Wednesday, March 1, 2017

Ability grouping works - and is essential in middle school and beyond

Why is ability grouping off the menu in so many school districts? What is so wrong with letting children learn among peers who grasp concepts at the same pace and with the same degree of complexity?

One of the biggest limitations of ability grouping is that it is equated with tracking  - and tracking has become a dirty word in education circles.

Tracking, of course, is an antiquated system where, at its worst, students were placed in different ability level classes and prevented from transitioning out of them. And sometimes the least experienced, least skilled teachers were assigned to those students most in need.

The rigidity of this model was wrong. The absence of resources for at-risk students was wrong. The assumption about human potential was wrong.

Yet, rather than create more fluidity, flexibility and vertical movement within the system, rather than place brilliant teachers with the most at-risk students, rather than insist on regular assessment to ensure that children do not slip through the cracks, many districts have chosen to throw the baby out with the bathwater.

As a result, ability grouping has been eliminated from many school districts, especially from their middle schools, where it may be needed most.

This one-size-fits-all trend has been hailed as an antidote to the evils of tracking, a salve to the achievement gap, and the best shot at equity for all children. Mixed ability classes are prescribed to offset any potential insecurity students might feel if placed in a less challenging class, and presumably to inspire them to attain the same level of achievement as their higher ability classmates. Some students, who were perhaps overlooked and unfairly placed in less advanced classes, have risen to this challenge and demonstrated improved grades in heterogeneous, mixed-ability classes. Success stories like these have led to a widespread dismantling of ability grouping, despite the absence of sound research* to support this trend.

Here's how it works:

School districts that promote mixed-ability classes typically offer the following rationale:
1. Less advanced students will benefit from and strive to improve in the presence of high ability students, who should serve as role models;
2. All students will "learn from each other." Interactions with an intellectually diverse group of students is just as important as the curriculum.
3. Gifted and high ability students will "do just fine," regardless of the curriculum, and "differentiation" should provide sufficient academic stimulation. 

Have these proponents spent much time with middle school children? 

Do they really think that academically struggling students view intellectually advanced learners as role models, and that placement in such a class won't breed resentment, apathy and the low self-esteem they claim it will reverse?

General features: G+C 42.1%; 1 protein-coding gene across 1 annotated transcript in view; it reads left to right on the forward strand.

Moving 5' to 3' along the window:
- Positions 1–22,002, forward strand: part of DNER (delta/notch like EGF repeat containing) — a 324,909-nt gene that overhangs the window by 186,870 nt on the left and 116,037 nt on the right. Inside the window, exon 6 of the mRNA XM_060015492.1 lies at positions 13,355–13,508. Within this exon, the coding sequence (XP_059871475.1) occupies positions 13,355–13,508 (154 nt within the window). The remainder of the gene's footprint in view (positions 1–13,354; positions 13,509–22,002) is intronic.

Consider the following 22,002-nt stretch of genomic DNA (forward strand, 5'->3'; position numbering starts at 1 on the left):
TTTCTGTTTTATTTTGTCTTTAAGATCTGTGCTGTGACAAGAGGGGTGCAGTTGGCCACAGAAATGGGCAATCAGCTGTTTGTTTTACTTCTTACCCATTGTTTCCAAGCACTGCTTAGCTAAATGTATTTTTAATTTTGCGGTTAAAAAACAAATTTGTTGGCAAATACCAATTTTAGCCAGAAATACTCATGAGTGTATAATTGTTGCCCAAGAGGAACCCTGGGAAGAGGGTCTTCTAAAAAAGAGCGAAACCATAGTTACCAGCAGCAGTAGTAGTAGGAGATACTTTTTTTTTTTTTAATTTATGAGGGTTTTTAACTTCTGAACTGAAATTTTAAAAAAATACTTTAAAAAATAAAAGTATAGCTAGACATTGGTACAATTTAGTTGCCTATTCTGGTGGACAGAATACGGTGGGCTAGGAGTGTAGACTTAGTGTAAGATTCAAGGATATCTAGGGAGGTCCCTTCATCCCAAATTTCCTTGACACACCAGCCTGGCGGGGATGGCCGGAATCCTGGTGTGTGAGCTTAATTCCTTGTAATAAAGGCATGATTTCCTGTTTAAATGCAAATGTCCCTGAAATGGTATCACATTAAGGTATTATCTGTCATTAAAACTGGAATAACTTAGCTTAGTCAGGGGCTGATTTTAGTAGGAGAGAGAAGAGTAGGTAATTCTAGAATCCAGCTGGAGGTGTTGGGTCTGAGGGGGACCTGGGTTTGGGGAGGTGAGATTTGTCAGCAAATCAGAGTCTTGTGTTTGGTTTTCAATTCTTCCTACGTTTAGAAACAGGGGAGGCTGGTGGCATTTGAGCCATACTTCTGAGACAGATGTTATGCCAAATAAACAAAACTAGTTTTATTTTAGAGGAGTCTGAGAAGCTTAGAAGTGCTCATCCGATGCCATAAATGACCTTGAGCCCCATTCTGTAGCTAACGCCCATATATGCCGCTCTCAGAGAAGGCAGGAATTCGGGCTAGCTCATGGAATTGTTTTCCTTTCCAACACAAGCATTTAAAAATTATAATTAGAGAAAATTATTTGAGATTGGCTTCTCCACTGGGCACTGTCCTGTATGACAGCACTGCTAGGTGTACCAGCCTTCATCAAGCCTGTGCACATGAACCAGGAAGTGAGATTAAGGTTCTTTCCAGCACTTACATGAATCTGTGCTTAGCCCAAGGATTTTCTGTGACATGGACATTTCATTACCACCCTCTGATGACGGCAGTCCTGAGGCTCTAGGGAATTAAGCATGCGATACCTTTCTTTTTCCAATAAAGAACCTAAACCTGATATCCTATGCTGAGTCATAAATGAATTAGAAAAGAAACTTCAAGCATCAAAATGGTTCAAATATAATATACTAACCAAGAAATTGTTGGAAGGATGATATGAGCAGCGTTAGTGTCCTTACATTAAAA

Do they really believe that advanced or gifted students will truly "learn" from academically struggling peers, and won't feel frustrated with the class, and compelled to mask their abilities so they can fit in? 

If they are honest with themselves, do they truly believe that any teacher can adequately differentiate instruction on a daily or even weekly basis?

Why make middle school even more stressful?

Middle school students struggle enough already. The social demands are enormous, the challenges of puberty, hormonal changes, and pressure to conform are overwhelming. Why create an even more stressful environment, where academically at-risk students are confronted each day with a sense of inadequacy, and where gifted students are faced with the choice of either "dumbing themselves down" to fit in or standing out as a "nerd" and risking ridicule? Most schools eventually offer advanced opportunities at the secondary school level, in the form of honors, AP or IB classes, but the academic needs of highly able middle schoolers are often viewed as less important.

Heterogeneous grouping and de-tracking are a well-intentioned, but perhaps misguided attempt to support academically struggling students. In an attempt to eliminate a culture of low self-esteem and low expectations, the "cure" may create more emotional hardship and fewer academic benefits than expected. When faced with a classroom full of high ability peers who grasp academic material at a faster pace, at-risk students may be forced to confront their skills deficits and suffer feelings of shame, inadequacy, and even lower expectations - exactly what proponents had hoped to avoid. Sound research (using control groups), rather than speculation based on wishful thinking should inform policy decisions.

Gifted children's academic needs are sacrificed for "the good of the whole" when ability grouping is eliminated. While some may adapt, many gifted students experience frustration arising from chronic boredom, and may respond by masking their abilities, underachieving, and becoming apathetic about school. Gifted children have an opportunity to interact and learn alongside students of differing abilities all day long - through sports, in extracurricular or non-academic classes, and on the playground. But it is unrealistic to assume that they will benefit academically when expected to suppress their intellectual drive for the good of the whole in large heterogeneous classes. As Fiedler and colleagues aptly noted:
"Can it be that our school systems are actually giving tacit approval to create underachievement in one ability group so that the needs of the other ability groups can be served? This, indeed, is egalitarianism at its worst."

What needs to change